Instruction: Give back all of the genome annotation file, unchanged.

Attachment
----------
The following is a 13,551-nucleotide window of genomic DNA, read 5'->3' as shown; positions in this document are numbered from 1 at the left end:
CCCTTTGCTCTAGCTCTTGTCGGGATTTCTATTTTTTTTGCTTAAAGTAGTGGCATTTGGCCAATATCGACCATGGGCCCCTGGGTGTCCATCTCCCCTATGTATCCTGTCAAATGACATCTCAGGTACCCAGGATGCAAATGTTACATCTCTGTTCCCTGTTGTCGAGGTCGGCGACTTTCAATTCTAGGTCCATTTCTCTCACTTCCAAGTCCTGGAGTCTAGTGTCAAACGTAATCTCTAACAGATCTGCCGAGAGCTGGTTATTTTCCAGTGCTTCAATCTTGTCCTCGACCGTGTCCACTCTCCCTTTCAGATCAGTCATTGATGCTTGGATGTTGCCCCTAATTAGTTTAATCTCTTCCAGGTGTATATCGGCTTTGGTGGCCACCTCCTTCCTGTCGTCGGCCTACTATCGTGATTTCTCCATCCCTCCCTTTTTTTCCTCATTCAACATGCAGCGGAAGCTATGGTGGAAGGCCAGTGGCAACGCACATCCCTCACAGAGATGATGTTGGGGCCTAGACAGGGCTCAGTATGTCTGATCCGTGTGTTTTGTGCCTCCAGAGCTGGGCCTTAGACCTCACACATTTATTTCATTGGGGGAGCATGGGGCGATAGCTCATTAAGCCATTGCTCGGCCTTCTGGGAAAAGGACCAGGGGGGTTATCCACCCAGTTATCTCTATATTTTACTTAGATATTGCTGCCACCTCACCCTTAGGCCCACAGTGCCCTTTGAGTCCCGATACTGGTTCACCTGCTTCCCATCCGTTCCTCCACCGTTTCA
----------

The following is a 13,551-nucleotide window of genomic DNA, read 5'->3' as shown; positions in this document are numbered from 1 at the left end:
CCCTTTGCTCTAGCTCTTGTCGGGATTTCTATTTTTTTTGCTTAAAGTAGTGGCATTTGGCCAATATCGACCATGGGCCCCTGGGTGTCCATCTCCCCTATGTATCCTGTCAAATGACATCTCAGGTACCCAGGATGCAAATGTTACATCTCTGTTCCCTGTTGTCGAGGTCGGCGACTTTCAATTCTAGGTCCATTTCTCTCACTTCCAAGTCCTGGAGTCTAGTGTCAAACGTAATCTCTAACAGATCTGCCGAGAGCTGGTTATTTTCCAGTGCTTCAATCTTGTCCTCGACCGTGTCCACTCTCCCTTTCAGATCAGTCATTGATGCTTGGATGTTGCCCCTAATTAGTTTAATCTCTTCCAGGTGTATATCGGCTTTGGTGGCCACCTCCTTCCTGTCGTCGGCCTACTATCGTGATTTCTCCATCCCTCCCTTTTTTTCCTCATTCAACATGCAGCGGAAGCTATGGTGGAAGGCCAGTGGCAACGCACATCCCTCACAGAGATGATGTTGGGGCCTAGACAGGGCTCAGTATGTCTGATCCGTGTGTTTTGTGCCTCCAGAGCTGGGCCTTAGACCTCACACATTTATTTCATTGGGGGAGCATGGGGCGATAGCTCATTAAGCCATTGCTCGGCCTTCTGGGAAAAGGACCAGGGGGGTTATCCACCCAGTTATCTCTATATTTTACTTAGATATTGCTGCCACCTCACCCTTAGGCCCACAGTGCCCTTTGAGTCCCGATACTGGTTCACCTGCTTCCCATCCGTTCCTCCACCGTTTCA